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‘Muzzle Mitch’ McConnell loves free speech — except if it’s criticizing him: Columnist

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On Wednesday, Washington Post columnist Dana Milbank lambasted Senate Majority Leader Mitch McConnell (R-KY) for supporting “free speech” as it applies to billionaires spending unlimited money on elections — but not to private citizens criticizing him.

“McConnell, who styles himself a champion of free speech, has lately not been such a fan of free speech directed against him. The psychological boo-boos done to his thin skin have stirred him to hypocrisy,” wrote Milbank. “On radio host (and Post contributor) Hugh Hewitt’s show this week, McConnell renewed his complaint that calling him Moscow Mitch is unacceptable — ‘modern-day McCarthyism,’ he said. ‘You know, I can laugh about things like the Grim Reaper, but calling me Moscow Mitch is over the top.'”

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“McCarthyism, by definition, is a type of defamation using indiscriminate allegations based on unsubstantiated charges. But the allegations underlying Moscow Mitch are specific and well-substantiated,” wrote Milbank. “He has blocked virtually every meaningful bill to prevent a repeat of Russia’s 2016 election interference. He led the effort to help a Russian oligarch’s business evade sanctions, and when that business then made a substantial investment in Kentucky, former McConnell aides lobbied for it.”

Milbank suggested that instead, we should give McConnell a new nickname: “Muzzle Mitch.”

“McConnell’s view that the speech he dislikes is defamatory clashes with his professed First Amendment devotion,” wrote Milbank. “His money-is-speech argument has prevailed at the Supreme Court, causing the current flood of unlimited dark money in politics and the unparalleled vitriol it injected. He has, to his credit, defended flag burning, saying, ‘in this country we have a long tradition of respecting unpleasant speech.’ He also has championed free speech on the Senate floor.”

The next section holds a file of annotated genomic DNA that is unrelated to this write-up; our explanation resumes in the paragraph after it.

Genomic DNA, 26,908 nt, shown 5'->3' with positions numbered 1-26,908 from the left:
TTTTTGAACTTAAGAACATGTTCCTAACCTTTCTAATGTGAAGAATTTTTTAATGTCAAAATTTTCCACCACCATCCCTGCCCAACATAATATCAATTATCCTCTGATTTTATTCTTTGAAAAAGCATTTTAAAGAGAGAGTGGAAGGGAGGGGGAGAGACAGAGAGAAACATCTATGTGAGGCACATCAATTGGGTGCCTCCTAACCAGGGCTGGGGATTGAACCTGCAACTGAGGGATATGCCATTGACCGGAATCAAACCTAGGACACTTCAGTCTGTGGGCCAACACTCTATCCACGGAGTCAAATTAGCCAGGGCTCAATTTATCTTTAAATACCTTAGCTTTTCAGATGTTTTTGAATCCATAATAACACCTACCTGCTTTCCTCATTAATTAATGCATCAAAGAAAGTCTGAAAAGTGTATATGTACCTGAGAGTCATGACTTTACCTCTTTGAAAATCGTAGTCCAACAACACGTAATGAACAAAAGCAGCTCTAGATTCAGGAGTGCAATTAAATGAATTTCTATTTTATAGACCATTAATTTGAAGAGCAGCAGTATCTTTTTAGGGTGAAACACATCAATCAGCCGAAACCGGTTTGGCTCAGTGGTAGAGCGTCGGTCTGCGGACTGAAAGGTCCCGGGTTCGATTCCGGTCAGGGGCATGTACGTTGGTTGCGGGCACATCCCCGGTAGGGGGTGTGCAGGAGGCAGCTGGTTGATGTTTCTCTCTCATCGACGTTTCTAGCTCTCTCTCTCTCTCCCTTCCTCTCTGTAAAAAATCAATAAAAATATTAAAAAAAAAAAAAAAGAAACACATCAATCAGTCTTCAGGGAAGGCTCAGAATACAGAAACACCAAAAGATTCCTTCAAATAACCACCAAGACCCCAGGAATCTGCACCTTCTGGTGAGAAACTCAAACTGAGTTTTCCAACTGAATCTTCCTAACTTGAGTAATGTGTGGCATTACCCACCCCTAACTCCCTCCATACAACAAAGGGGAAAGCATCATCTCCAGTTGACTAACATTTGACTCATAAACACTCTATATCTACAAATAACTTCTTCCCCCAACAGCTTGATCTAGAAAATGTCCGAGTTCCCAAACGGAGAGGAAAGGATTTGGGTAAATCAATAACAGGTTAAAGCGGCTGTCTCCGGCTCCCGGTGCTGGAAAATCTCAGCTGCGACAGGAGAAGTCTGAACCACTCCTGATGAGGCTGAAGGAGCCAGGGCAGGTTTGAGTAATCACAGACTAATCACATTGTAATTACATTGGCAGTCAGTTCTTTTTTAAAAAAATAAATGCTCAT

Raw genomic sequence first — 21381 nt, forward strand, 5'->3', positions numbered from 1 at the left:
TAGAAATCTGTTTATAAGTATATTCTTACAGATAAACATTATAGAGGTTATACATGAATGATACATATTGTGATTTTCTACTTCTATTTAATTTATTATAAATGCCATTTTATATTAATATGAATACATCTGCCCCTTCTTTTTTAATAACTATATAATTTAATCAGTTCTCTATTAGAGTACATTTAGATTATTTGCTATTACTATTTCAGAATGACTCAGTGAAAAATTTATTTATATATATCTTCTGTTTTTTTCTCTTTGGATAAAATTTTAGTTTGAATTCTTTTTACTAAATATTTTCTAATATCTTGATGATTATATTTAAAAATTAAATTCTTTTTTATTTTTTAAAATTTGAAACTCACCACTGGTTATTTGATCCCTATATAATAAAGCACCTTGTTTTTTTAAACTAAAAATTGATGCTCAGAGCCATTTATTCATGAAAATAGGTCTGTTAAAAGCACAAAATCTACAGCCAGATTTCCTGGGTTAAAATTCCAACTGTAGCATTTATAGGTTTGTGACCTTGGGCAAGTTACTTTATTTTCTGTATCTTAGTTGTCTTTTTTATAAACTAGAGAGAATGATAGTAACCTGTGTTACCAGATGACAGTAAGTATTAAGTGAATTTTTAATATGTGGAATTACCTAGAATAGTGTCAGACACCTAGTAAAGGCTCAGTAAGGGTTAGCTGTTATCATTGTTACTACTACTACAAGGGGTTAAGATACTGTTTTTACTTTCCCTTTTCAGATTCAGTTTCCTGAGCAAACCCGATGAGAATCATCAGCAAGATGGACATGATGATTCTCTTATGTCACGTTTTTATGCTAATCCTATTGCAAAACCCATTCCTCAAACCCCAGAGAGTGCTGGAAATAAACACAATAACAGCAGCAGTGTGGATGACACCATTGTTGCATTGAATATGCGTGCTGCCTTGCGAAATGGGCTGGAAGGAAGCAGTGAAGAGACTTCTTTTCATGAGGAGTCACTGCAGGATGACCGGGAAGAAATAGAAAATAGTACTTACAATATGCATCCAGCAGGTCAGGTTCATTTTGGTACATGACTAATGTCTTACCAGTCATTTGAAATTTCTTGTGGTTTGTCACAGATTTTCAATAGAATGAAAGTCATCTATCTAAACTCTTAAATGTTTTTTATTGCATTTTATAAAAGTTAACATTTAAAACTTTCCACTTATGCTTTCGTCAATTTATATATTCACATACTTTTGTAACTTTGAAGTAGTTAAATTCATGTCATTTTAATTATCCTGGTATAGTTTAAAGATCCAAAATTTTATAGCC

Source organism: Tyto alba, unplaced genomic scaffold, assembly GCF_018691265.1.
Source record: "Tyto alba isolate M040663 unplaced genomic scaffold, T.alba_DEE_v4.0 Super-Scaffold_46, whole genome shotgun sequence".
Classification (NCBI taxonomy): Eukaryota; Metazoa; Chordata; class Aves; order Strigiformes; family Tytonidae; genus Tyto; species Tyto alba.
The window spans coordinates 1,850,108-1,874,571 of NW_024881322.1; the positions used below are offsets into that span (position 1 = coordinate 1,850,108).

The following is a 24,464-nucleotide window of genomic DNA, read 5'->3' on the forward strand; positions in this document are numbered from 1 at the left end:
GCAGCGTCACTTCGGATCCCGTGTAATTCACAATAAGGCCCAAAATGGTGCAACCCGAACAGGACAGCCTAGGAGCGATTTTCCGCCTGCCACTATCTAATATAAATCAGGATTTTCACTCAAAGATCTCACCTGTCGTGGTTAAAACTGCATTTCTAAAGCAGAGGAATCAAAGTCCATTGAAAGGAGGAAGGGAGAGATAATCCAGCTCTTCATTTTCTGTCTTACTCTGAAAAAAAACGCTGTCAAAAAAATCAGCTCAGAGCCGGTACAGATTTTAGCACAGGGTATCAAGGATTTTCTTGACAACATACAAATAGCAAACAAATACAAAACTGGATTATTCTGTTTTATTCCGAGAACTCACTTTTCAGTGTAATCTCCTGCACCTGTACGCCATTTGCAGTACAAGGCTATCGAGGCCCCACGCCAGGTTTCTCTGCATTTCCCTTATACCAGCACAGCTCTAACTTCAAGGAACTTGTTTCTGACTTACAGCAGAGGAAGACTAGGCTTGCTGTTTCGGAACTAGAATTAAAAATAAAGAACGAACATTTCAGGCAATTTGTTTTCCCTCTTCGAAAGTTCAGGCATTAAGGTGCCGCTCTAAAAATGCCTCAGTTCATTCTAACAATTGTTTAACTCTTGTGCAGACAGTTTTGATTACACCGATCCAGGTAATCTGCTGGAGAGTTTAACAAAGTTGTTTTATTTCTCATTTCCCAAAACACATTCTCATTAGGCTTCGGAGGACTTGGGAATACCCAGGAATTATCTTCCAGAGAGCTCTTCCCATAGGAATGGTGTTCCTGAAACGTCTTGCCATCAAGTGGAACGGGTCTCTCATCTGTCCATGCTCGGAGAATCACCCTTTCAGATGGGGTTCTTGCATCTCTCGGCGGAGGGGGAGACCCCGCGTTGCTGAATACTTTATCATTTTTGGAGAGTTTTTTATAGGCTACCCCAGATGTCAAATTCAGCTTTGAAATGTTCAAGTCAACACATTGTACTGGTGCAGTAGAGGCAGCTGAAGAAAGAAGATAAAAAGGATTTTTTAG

And, Milbank added, his campaign has had plenty of unpleasant political speech of its own to offer. “Hours after the El Paso shooting in August, his campaign tweeted a photo of fake tombstones bearing the name of McConnell’s Democratic Senate challenger Amy McGrath, among others.”

And yet, Milbank said, McConnell will stop at nothing to silence people who criticize him.

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“In August, when I detailed McConnell’s role in helping Russian interests escape sanctions, his former campaign manager (and still informal adviser) Josh Holmes proposed that McConnell file ‘a defamation suit’ against me, adding: ‘This guy deserves to lose his job and the Post should pay a price,'” wrote Milbank. “And when 25 anti-gun-violence demonstrators protested outside McConnell’s Louisville home in August, McConnell’s campaign said these were ‘serious calls to physical violence, and we’ve alerted law enforcement.’ But Louisville police told the New York Post the group was ‘protesting peacefully.'”

“Congress returns next week, and McConnell will again do his muzzling thing,” concluded Milbank. “He has served notice that he will squelch debate on any gun-related proposal unless President Trump supports it. ‘If the president is in favor,’ he told Hewitt, ‘I’ll put it on the floor.'”

“No alternative ideas will be considered,” added Milbank. “Thus spake Muzzle Mitch.”

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